Skip to Main Content
It looks like you're using Internet Explorer 11 or older. This website works best with modern browsers such as the latest versions of Chrome, Firefox, Safari, and Edge. If you continue with this browser, you may see unexpected results.

PPIRS International Data Workshop - Session 1

This is a research guide designed to complement the presentation given by Jennifer Huck to PPIRS on Oct. 22, 2020.

Data versus Statistics

What is the difference between data and statistics?
Data:

  • Raw data is the output of measurement or observation.  
  • Can be analyzed using statistical software
  • In the social sciences, a dataset most commonly has variables (columns in a spreadsheet) and observations (rows).  

Statistics:

  • Statistics are the output after analyzing raw data.  This might be a table of counts or summaries of the data (e.g., a mean).  Graphs also frequently display statistical output.

That is a black and white description of the differences between data and statistics.  The reality is that there is a lot of gray area between the two.  That mostly depends on what the researcher is trying to do.  

FYI – I am mostly focusing on quantitative data in today's workshop. 

Different types of data

I really like the types of data defined by Keller, Lancaster, & Shipp (2017):

"Designed Data are generated in the pursuit of scientific discovery. Designed data include statistically designed data collections, such as data generated from: surveys, experimental designs, registries, and intentional observational collections.
Administrative Data, also referred to as “business practice” data, are collected for the administration of an organization, program, or service processes. These data provide an opportunity for gathering information that exists due to normal economic and social activity. Examples of administrative data include Internal Revenue Service data for individuals and businesses, Social Security earnings records, patent and trademark databases, Medicare and Medicaid health utilization data, banking and other financial data, industrial production processes, such as tracking supply chains end-to-end (Pires et al. 2017), taxi trip data, and local data generated from 911 calls and Emergency Management Services (EMS) responses, property assessment and tax data, and data from health and human services, parks and recreation, libraries, and environmental services (e.g., trash and recycling, water and utilities, projects and planning, transportation, and building permits).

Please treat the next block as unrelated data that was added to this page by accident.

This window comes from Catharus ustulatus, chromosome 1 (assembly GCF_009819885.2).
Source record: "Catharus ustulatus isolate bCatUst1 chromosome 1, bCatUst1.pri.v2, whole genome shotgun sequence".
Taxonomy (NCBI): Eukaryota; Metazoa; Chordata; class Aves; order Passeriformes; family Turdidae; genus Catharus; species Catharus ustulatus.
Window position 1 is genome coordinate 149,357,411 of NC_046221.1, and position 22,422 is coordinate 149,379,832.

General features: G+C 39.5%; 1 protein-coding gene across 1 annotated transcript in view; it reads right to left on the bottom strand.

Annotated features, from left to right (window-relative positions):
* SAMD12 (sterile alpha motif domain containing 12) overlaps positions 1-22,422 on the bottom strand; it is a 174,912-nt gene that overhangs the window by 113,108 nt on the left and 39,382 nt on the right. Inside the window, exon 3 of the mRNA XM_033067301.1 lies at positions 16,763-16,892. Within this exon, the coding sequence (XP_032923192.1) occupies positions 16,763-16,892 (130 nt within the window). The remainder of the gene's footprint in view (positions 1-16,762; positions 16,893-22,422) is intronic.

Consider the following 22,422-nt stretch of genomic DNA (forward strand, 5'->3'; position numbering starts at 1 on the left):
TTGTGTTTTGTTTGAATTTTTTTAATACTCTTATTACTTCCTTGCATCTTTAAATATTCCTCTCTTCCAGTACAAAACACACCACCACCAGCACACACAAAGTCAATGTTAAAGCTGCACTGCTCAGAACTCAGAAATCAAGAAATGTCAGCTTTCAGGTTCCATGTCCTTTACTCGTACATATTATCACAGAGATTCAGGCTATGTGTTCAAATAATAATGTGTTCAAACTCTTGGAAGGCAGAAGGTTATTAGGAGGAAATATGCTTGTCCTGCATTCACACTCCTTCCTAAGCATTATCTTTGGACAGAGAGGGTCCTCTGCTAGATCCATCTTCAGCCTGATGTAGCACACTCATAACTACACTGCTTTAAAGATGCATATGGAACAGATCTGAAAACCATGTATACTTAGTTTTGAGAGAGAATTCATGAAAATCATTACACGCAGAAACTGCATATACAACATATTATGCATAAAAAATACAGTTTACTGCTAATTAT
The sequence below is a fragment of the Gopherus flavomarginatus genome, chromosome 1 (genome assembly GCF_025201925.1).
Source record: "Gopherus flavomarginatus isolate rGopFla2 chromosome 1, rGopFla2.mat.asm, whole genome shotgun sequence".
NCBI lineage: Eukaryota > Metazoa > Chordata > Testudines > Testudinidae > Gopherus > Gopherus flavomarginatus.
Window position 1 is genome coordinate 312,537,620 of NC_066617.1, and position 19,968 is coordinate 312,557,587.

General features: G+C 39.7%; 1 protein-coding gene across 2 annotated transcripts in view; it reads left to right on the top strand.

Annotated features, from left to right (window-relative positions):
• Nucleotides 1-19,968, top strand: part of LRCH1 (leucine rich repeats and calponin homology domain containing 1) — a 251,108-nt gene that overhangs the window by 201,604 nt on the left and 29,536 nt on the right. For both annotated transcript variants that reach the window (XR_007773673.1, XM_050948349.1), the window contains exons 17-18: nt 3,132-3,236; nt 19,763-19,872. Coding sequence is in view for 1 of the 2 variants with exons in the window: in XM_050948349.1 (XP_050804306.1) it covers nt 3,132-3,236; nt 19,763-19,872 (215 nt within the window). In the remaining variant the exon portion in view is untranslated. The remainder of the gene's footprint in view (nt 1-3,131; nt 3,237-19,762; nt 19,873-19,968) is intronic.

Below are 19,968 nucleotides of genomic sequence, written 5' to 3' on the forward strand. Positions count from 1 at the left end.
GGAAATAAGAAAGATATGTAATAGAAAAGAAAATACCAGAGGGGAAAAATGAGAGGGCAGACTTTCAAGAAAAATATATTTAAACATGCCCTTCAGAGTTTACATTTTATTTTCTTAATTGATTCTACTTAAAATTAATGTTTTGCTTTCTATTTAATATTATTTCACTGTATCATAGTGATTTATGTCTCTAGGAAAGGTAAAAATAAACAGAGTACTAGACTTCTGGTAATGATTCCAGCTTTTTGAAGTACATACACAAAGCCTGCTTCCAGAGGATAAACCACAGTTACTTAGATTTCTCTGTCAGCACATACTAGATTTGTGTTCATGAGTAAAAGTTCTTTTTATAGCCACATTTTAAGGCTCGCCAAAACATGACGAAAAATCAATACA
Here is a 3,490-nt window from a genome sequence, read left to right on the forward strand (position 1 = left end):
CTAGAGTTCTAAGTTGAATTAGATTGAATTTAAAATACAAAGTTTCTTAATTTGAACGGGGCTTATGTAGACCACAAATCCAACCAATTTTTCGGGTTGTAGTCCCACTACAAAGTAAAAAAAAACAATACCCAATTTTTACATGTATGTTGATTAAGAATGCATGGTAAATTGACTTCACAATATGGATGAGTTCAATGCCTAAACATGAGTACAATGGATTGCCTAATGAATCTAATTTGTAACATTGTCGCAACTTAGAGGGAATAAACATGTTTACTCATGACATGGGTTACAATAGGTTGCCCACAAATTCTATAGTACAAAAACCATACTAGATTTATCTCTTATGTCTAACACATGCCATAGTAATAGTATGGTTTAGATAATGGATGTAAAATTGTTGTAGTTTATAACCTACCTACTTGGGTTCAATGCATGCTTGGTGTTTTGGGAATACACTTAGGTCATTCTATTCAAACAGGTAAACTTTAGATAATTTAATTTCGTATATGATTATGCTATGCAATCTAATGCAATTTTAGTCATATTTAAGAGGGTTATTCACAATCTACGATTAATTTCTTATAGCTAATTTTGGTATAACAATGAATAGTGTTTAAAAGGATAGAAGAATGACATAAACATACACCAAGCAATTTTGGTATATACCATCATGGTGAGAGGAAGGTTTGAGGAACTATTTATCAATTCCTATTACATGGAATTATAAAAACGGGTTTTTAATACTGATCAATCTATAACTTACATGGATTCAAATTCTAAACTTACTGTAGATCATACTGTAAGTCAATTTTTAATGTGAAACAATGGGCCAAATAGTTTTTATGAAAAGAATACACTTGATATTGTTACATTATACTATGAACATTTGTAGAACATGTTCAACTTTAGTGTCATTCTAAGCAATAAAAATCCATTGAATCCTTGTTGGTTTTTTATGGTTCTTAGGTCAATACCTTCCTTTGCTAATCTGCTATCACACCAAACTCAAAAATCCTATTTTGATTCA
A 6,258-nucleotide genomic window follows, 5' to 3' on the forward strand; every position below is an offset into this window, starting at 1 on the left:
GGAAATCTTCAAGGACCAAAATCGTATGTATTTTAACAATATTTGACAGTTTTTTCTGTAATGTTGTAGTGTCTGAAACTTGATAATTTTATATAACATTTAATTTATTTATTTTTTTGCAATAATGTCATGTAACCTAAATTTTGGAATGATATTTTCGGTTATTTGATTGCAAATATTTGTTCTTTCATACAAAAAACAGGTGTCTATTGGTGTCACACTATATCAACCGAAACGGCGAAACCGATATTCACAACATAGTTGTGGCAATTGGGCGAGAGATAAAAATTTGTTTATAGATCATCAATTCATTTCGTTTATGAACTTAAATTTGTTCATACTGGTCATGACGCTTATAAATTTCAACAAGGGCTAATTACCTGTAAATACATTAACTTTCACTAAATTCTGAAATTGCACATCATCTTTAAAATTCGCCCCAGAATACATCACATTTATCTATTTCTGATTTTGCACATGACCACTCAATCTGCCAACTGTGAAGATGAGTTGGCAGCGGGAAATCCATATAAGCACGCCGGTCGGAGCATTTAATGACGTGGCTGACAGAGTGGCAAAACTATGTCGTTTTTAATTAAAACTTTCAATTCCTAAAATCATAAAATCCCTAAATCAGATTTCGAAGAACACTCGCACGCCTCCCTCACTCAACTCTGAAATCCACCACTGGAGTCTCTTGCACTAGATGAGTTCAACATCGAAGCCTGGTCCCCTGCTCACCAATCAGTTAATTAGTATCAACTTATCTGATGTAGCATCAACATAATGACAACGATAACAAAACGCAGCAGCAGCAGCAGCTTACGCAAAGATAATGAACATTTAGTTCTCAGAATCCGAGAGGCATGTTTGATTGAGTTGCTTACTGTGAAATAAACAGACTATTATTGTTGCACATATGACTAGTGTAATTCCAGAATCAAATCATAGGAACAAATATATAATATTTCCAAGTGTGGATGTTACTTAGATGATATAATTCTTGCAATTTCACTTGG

Opportunity Data are data generated on an ongoing basis as society moves through its daily paces. Opportunity data are derived from a variety of sources such as GPS systems and embedded sensors, social media exchanges, mobile and wearable devices, and Internet entries. Captured through a variety of methods including direct flows, Internet searches, web crawling and scraping, these data may exist in a variety of electronic and physical modalities.
Procedural Data are data derived from policies, procedures, and legal requirements; they are the rules and regulations that govern and shape our lives. These policies and procedures affect our work, our personal lives, and society. Examples of procedural data include compensation policies, the Affordable Care Act, the Department of Defense policy “Don't Ask, Don't Tell,” and Supreme Court rulings."

Sallie Keller, Vicki Lancaster & Stephanie Shipp (2017) Building Capacity for Data-Driven Governance: Creating a New Foundation for Democracy. Statistics and Public Policy, 4:1, 1-11, DOI: 10.1080/2330443X.2017.1374897.

Characteristics of Social Science Data

These are questions that you need to ask your patron in advance.  All or only some might apply.

  • Time period – what years, for example 2000-present
  • Frequency – how frequently were data collected, for example annual or daily
  • Geography – For example: nation, or all counties in a state
  • The subject of a study (Unit of analysis).  For example:
    • A survey asking about people’s political participation, plus other information about the individual such as demographics, and their values → the unit of analysis is individuals
    • The number of votes presidential candidates received in all of the counties in an election → the unit of analysis is counties

Reviewing Datasets

What are the kinds of things I look for when I’m reviewing a new dataset?

  • Access – are the data open and readily available?  Open but requiring a data use agreement?  Or is it proprietary, likely requiring paying a fee, plus signing a data use agreement and/or a license?
  • Format – what format is the dataset in?  Is it already in a format that will enable easy import into statistical software?
  • Documentation – what kind of methods documents are available?  This is especially important when looking at a secondary datasets, especially surveys.  The documentation should answer questions like: how did the researchers collect the data?  What do the variables represent?  How do the researchers treat categorical variables, or missing data? 
    • ALWAYS read the documentation.

Learn More